Retired military media analysts aided the Pentagon's propaganda campaign in support of the Bush administration's wars for a variety of reasons. The analyst with the broadest motivations was undoubtedly retired Army four-star Barry McCaffrey, who exemplified the confluence of Big War, Big Bucks, Big Message, Big Brother and the Big Schmooze in the new American century.
In a November 2009 New York Times profile of McCaffrey, reporter David Barstow described him as "a force in Washington’s power elite." That's putting it politely: it's understatement to call McCaffrey a great white military-industrial-media shark. His use of access and influence to pursue personal profit from war was singularly predatory.
McCaffrey was an early advocate of the Iraq invasion. He was board member of the now-defunct Committee for the Liberation of Iraq, a group of influential neoconservative tank thinkers with ties to the George W. Bush administration and the now infamous Project for the New American Century. He started BR McCaffrey Associates in 2001 to "build linkages" between government officials and contractors. McCaffrey was also one of more than 75 media military "experts" recruited into the Pentagon's Retired Military Analyst program, initiated in 2002 to help sell the public on the Iraq War. One of the analysts, retired Army colonel Ken Allard, called the program "PSYOPS [psychological operations] on steroids."
McCaffrey began his career as a media analyst for NBC shortly after the 9/11 attacks. Just prior to that, he had become a key member of the advisory council of Veritas Capital, a small player looking to grow in the defense sector. Veritas gave advisers like McCaffrey board membership in its military companies, along with profit sharing and revenue stakes. McCaffrey, like so many of the power elite, had much to gain from what the Pentagon would later refer to as the "long war."
In his first months on the air, McCaffrey called for increases in defense spending to fight the war on terrorism. He specifically touted the virtue of high tech weapons like precision munitions and unmanned aircraft supported by defense companies in the Veritas portfolio. He called the C-17 military cargo aircraft—also a source of Veritas contracts—a "national treasure."
McCaffrey had early doubts about the Iraq war plan; he was one of many observers who thought the invasion force was too small. But on NBC, he assured viewers that the war would be brief, telling Brian Williams “These people are going to come apart in 21 days or less.” Years afterward, McCaffrey claimed he knew the post invasion planning was a disaster. “They were warned very categorically and directly by many of us prior to that war,” he said. But before the invasion, he waxed ecstatic on NBC with Pentagon talking points about the “astonishing amount” of postwar planning.
Days before the invasion, when Tom Brokaw asked “What are your concerns if we were to go to war by the end of this week?” McCaffrey answered, “Well, I don’t think I have any real serious ones.”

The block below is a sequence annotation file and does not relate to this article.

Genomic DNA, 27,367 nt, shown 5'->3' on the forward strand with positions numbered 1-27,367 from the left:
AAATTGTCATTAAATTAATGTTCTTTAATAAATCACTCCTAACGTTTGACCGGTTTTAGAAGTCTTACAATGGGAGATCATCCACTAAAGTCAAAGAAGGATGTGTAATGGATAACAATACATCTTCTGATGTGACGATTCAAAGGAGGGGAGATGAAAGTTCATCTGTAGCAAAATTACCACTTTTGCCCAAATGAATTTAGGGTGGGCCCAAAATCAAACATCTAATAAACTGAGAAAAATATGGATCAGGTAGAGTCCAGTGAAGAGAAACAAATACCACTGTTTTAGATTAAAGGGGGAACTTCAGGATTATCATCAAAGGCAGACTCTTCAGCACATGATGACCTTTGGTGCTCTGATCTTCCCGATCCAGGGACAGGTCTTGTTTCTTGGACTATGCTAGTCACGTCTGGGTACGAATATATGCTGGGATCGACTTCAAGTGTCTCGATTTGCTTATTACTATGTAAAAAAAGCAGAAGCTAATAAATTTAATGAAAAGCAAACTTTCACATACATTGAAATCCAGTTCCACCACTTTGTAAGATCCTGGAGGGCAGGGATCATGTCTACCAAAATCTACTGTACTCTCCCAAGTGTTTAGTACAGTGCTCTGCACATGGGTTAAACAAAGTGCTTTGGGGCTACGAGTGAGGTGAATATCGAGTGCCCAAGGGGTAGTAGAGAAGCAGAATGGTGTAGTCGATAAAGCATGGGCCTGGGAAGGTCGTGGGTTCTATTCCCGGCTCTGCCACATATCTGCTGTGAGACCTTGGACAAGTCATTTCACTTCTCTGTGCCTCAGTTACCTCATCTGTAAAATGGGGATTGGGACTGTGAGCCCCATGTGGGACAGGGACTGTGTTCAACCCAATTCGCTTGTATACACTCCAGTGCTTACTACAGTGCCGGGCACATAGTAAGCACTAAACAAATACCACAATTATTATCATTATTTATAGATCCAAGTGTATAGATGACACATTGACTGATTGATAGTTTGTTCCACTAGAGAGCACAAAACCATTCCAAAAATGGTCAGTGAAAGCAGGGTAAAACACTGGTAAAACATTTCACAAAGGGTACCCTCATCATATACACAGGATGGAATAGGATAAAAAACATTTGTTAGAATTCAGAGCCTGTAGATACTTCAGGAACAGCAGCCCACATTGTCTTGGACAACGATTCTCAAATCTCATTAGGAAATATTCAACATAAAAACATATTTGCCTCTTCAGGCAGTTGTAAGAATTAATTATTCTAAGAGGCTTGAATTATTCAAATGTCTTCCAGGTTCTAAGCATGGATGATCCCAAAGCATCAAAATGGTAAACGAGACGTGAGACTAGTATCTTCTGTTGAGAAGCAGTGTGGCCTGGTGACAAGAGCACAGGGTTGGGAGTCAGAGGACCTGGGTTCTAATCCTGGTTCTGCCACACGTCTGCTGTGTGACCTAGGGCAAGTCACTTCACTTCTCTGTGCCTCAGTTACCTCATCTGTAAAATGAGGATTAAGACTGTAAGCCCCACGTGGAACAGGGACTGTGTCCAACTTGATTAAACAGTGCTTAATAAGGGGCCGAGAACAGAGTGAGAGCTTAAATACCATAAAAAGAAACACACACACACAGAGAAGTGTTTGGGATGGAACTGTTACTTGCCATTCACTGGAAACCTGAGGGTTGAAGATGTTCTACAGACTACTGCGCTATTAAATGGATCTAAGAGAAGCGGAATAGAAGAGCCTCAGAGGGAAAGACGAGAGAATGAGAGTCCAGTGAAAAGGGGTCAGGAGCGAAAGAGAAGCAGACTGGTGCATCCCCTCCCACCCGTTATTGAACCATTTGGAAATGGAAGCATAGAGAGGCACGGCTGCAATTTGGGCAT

In March 2003, shortly after the war began, McCaffrey shouted on MSNBC, "Thank God for the Abrams tank and…the Bradley fighting vehicle." That same month, Integrated Defense Technologies, a Veritas company, received more than $14 million in contracts relating to the Abrams and the Bradley.
In spring of 2007, a small defense company called Defense Solutions hired McCaffrey as a consultant. Four days later, McCaffrey wrote a letter to then commander of U.S. forces in Iraq General David Petraeus recommending the bid by Defense Solutions to supply Iraq with 5,000 armored vehicles. McCaffrey didn't his connection with Defense Solutions or his letter to Petraeus the next month when he told Congress that it should immediately buy a large number of armored vehicles for Iraq and criticized a Pentagon plan to use armored vehicles provided by a Defense Solutions competitor.
These incidents were not lapses of judgment; they were emblematic of McCaffrey's standard operating procedure, a behavior that any sane, intelligent adult can see is both unethical and immoral. Yet McCaffrey's apologists, under his employ or otherwise, are quick to defend his honor. "His motive is pure," says his publicist Robert Weiner. “It is national interest.” In this regard, McCaffrey is like every other megalomaniac; what's good for him is good for his country, the world, the solar system, the universe and whatever awaits us in the afterlife.
Other McCaffrey supporters excuse his mendacity by pointing to his criticism of the way former defense secretary Donald Rumsfeld conducted the war, but that's like forgiving all mortal transgressions because the sinner condemns the way Satan runs hell.
One Pentagon correspondent, an "old friend" of the former general, admonishes us to "remember that McCaffrey is one of the most highly decorated combat Soldiers ever to wear general’s stars, with two awards of the Distinguished Service Cross and three Purple Hearts for wounds he suffered in the Vietnam War."
How sad it is to see heroism become, like patriotism, the last refuge of a scoundrel.